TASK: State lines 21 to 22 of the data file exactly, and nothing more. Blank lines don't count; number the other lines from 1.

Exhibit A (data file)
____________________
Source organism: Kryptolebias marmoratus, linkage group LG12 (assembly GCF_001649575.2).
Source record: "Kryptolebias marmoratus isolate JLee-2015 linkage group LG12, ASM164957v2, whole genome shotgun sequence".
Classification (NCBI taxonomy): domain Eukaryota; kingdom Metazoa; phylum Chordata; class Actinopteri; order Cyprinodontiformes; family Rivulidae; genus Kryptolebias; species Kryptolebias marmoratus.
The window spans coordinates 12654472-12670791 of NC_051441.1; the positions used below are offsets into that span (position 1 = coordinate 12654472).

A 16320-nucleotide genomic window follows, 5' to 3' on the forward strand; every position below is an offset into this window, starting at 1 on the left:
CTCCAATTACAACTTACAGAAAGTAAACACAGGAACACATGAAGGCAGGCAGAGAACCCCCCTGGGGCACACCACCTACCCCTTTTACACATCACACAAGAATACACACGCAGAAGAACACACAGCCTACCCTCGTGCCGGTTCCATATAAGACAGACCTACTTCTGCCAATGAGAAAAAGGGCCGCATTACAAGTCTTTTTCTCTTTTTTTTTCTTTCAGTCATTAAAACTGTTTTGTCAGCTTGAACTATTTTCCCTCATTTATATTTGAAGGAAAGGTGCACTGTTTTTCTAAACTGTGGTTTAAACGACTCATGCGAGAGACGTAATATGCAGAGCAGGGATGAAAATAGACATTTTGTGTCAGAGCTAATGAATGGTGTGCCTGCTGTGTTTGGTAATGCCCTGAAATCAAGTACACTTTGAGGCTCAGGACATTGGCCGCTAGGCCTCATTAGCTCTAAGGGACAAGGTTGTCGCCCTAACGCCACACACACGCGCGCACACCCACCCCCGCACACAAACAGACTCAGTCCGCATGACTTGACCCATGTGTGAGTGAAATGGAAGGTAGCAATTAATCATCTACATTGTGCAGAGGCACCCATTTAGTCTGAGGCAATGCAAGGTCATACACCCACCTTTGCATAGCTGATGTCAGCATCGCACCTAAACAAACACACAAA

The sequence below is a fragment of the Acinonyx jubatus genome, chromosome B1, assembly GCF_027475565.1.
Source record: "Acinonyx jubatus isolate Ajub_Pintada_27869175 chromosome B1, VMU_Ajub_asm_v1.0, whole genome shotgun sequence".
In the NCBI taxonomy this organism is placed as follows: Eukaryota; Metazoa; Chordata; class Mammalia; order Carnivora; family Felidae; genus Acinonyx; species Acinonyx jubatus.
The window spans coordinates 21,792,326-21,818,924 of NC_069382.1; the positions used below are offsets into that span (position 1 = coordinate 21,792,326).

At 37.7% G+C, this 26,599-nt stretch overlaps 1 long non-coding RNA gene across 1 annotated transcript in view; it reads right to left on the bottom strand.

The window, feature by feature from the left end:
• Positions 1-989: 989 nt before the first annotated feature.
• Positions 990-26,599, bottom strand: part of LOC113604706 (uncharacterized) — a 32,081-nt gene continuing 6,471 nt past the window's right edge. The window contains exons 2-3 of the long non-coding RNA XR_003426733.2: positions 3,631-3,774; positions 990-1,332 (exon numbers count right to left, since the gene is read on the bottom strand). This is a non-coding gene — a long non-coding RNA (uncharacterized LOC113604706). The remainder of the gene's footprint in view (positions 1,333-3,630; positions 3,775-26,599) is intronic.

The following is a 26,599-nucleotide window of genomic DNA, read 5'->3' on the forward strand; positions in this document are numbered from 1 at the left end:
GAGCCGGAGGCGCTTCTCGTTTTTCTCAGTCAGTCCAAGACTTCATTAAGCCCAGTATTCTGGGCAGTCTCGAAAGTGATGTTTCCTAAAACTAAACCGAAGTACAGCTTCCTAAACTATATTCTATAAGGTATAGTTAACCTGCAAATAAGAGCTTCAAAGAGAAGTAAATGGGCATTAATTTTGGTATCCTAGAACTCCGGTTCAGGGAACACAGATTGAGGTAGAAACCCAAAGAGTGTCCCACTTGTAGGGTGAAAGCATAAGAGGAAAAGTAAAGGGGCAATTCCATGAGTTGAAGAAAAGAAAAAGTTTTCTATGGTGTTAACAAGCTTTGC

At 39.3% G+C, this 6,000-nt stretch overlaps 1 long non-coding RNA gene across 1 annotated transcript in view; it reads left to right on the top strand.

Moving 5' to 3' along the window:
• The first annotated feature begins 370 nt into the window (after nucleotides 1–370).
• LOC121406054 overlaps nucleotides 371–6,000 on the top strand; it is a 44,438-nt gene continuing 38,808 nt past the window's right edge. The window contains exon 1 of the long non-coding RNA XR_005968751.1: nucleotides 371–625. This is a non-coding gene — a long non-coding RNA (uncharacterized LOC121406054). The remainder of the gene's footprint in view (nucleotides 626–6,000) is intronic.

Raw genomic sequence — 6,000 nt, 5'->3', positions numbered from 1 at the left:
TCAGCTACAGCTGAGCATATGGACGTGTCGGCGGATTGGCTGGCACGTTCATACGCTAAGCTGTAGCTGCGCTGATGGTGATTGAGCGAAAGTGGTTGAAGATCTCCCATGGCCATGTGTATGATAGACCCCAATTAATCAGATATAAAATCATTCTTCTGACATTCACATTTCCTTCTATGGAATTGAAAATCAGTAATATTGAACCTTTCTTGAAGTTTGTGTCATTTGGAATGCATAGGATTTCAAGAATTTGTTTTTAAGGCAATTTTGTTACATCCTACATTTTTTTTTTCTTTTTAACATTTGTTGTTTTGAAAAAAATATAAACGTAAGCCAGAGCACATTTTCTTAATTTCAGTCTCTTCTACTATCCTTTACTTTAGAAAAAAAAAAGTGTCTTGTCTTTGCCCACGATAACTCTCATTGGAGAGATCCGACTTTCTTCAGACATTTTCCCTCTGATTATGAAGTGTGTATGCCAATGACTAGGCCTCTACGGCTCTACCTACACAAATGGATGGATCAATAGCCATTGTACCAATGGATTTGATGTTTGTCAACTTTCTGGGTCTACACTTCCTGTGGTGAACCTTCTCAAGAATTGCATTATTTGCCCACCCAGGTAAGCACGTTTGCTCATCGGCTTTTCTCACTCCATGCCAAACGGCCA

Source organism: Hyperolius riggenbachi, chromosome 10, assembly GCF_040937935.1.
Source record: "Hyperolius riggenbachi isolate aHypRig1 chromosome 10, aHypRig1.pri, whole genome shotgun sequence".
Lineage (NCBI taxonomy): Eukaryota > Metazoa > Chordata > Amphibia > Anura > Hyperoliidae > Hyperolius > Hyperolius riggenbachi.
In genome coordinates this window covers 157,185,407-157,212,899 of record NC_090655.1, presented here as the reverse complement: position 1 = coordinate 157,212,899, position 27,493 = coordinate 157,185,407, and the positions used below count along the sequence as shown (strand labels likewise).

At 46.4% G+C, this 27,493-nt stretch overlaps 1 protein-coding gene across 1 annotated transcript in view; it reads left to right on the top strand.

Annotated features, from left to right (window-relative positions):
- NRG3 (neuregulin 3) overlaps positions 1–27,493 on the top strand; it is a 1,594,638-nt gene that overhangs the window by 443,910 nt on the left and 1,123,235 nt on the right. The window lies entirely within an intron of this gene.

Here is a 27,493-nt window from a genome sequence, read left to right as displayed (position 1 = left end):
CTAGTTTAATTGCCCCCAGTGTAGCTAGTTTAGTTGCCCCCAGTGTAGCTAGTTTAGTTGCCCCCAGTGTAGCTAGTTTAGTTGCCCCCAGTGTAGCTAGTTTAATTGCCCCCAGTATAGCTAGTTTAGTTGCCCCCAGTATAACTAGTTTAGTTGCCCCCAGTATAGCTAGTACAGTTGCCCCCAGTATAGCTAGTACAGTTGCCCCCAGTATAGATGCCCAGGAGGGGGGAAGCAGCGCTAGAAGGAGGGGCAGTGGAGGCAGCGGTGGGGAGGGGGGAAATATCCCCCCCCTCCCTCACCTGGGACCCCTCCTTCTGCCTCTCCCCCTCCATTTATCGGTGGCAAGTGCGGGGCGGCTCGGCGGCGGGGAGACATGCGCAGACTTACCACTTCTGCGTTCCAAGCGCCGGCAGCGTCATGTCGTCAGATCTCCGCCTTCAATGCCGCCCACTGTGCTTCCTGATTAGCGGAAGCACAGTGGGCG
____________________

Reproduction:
Raw genomic sequence — 6,000 nt, 5'->3', positions numbered from 1 at the left:
TCAGCTACAGCTGAGCATATGGACGTGTCGGCGGATTGGCTGGCACGTTCATACGCTAAGCTGTAGCTGCGCTGATGGTGATTGAGCGAAAGTGGTTGAAGATCTCCCATGGCCATGTGTATGATAGACCCCAATTAATCAGATATAAAATCATTCTTCTGACATTCACATTTCCTTCTATGGAATTGAAAATCAGTAATATTGAACCTTTCTTGAAGTTTGTGTCATTTGGAATGCATAGGATTTCAAGAATTTGTTTTTAAGGCAATTTTGTTACATCCTACATTTTTTTTTTCTTTTTAACATTTGTTGTTTTGAAAAAAATATAAACGTAAGCCAGAGCACATTTTCTTAATTTCAGTCTCTTCTACTATCCTTTACTTTAGAAAAAAAAAAGTGTCTTGTCTTTGCCCACGATAACTCTCATTGGAGAGATCCGACTTTCTTCAGACATTTTCCCTCTGATTATGAAGTGTGTATGCCAATGACTAGGCCTCTACGGCTCTACCTACACAAATGGATGGATCAATAGCCATTGTACCAATGGATTTGATGTTTGTCAACTTTCTGGGTCTACACTTCCTGTGGTGAACCTTCTCAAGAATTGCATTATTTGCCCACCCAGGTAAGCACGTTTGCTCATCGGCTTTTCTCACTCCATGCCAAACGGCCA